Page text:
I have been preparing for the ministry since I was eleven, in some shape or fashion, leading this event and learning to follow at others. I’m a dancer, I’ve always known when it was my time to take the lead or lift my arms at just the right moment where I partner with another. Girl, it’s your time to twirl. So they twirl. And then when its my turn to twirl, I’ve felt arms telling me not to. Sometimes jealously. In my twenties I almost asked for permission. Is it my turn yet?

My turn?

Oh, you want me to twirl like that?

Well, if you want to know my opinion…

Oh, so you don’t really want to know what I have to say…or how my vision of the dance could be interpreted?

I’m polite. I say nothing. I just fade out and twirl away as I exit stage left. The lights fade to black and I promise myself to let the generation coming behind me to shine, dang it.

Instead of a dance, we become a puppet on a string. Honestly, the people jerking on your strings aren’t really qualified.

It’s easy for me because I’m soft. Although I have had many opportunities to be striped bare of softness becoming calloused like those I’ve watched in leadership. I’ve felt the angry tears running down my face and felt God asking me to dance with Him and for Him instead.

I place my trembling hands in His. I make eye contact. The tears begin to dry and I find myself doing things that I never dreamt possible. I dance the confidence dance, for I know who orders my steps in such a way that takes my breath away. I get my giggle back as joy is released. Because He created me this way, to remain soft yet still be careful when I find myself partnered with question marks.

I’m such a loyal person. It’s a stinking big deal to me. I find it funny that I always know the ones to be careful with. They always tell on themselves, so I never worry about it. It always comes back around. And with women…and a few loose-lipped men it will come back around in many different ways, yet none of them resembling the real story.

True confessions. I’m almost embarrassed to say this, but I attended the class on being a minister’s wife at college. (I want my money back.) I think I would have remembered if I flunked it or not. In that class I watched the sweetest soul caution us to not let others in the church get too close to us. I took that message inside of me, chewed on it for a while, and then spit it out. She was trying to protect us from the personal pain we would encounter from dealing with sheep that bite back at times. She was right. But, then again, it’s a different day and age. God didn’t call me to live a safe life; He called me to the risky one. The fun one. The painful one. The one where “Pastor Appreciation Day” is a total joke. The one where a hug and heartfelt card were your lifeline. The one where no one applauds. The one where only your wife applauds. The one where you sit alone. The one where you stand with many. In the end, it’s just us against the world trying to take on hell with a water pistol.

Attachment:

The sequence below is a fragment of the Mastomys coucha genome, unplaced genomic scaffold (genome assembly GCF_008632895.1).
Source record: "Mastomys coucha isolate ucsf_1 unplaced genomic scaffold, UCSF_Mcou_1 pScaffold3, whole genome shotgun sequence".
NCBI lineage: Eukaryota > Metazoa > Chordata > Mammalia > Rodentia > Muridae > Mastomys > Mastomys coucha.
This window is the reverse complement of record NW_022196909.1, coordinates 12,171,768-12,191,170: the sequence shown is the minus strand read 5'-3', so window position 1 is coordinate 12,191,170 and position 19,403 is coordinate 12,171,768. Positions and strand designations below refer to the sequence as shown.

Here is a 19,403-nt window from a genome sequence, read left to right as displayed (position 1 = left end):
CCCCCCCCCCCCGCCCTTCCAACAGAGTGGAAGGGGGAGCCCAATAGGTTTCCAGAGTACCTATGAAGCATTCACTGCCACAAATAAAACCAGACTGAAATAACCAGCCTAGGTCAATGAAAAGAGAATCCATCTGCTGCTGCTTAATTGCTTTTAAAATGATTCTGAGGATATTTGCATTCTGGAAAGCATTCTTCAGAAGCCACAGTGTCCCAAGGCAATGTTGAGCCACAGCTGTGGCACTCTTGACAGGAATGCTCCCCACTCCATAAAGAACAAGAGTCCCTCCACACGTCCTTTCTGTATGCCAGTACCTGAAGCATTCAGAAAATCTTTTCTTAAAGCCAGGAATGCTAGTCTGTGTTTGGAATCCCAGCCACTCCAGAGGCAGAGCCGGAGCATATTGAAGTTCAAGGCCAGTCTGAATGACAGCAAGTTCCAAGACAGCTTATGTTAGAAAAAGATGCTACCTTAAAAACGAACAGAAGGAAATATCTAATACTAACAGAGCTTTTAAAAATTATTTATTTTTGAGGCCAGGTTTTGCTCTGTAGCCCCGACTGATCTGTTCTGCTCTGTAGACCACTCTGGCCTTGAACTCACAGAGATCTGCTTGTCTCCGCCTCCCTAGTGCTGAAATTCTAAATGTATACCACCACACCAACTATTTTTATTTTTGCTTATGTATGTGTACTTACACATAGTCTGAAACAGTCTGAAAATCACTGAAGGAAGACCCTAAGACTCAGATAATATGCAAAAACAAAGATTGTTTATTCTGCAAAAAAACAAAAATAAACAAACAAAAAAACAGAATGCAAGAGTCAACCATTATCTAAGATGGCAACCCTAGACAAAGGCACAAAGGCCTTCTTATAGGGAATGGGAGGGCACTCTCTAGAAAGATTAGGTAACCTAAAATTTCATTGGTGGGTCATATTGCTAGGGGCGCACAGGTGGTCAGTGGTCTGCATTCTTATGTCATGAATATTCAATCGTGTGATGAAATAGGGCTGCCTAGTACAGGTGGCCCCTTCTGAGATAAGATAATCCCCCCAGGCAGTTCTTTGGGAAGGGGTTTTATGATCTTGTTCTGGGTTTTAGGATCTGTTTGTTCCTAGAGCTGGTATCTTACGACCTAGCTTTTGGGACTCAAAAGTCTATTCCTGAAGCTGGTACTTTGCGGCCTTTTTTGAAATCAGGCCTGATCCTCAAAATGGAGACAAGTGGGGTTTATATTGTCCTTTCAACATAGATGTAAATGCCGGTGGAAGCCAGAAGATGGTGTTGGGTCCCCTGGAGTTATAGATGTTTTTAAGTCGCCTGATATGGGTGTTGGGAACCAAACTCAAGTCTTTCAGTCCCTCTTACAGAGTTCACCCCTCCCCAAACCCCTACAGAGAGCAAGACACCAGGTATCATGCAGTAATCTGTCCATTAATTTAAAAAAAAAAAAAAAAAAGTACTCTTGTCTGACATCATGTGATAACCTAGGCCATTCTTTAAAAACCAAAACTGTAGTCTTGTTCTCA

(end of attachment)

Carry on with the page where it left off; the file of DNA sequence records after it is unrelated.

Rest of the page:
It’s life in the fishbowl; I swim around with all eyes watching. But something happened to me over the years, over time and lessons learned I allowed other fish to jump into my fishbowl. Sometimes I scoop out the deadness that brings and flush it, if you know what I’m saying.

This one time approval addict has been delivered. I scoop out the poop y’all and keep my little fishbowl sparkling. Because at the end of the day, it’s my bowl and keeping my heart and mind unclouded from this world is what matters most to the Lover of my soul. (James 1:22-27)

Tuesday, September 4, 2012

Friends and Fans

“Her mom never taught her how to cook, but she did teach her how to risk.”- Erwin McManus, Unleashed.

Sitting with my best friend of seventeen years this weekend, soaking in different snapshots of time. How we were then and how we are now. I’m so stinking proud I could burst. We traveled in ministry together for nine weeks of sheer torture during our college years. Three boys, one who kept his meds in his dirty socks that could rock a human video to Carmen like nobody’s business. One who could play the piano and wow everyone, one who could play the bass and make all of us wish we weren’t so white…and two petite broads calling all the shots and figuring out how we fit while coveting each other’s giftings. I guess you could say we became friends and fans at the same exact time.

At nineteen you don’t really know who you are or why you feel like such a weirdo. We are soaking in all the images of lovelies on the magazines, air brushed and just as insecure as we are. A snapshot is taken. Here is what you look like with some things shaved off and edited. Our eyes surveyed the women in our life while the younger version of ourselves felt inadequate, instead of inspired.

If all we see is what is imperfect and flawed, then we will train our minds to focus on those minor things instead of all the things that take your breath away.

We place an idea of perfection, unattainable and lofty and lie to ourselves by saying it’s possible to be and achieve it all without an IV drip of caffeine and a body double. We are convinced she really exists. The perfect woman.

If “she” really did exist…would you want to pummel her or applaud her?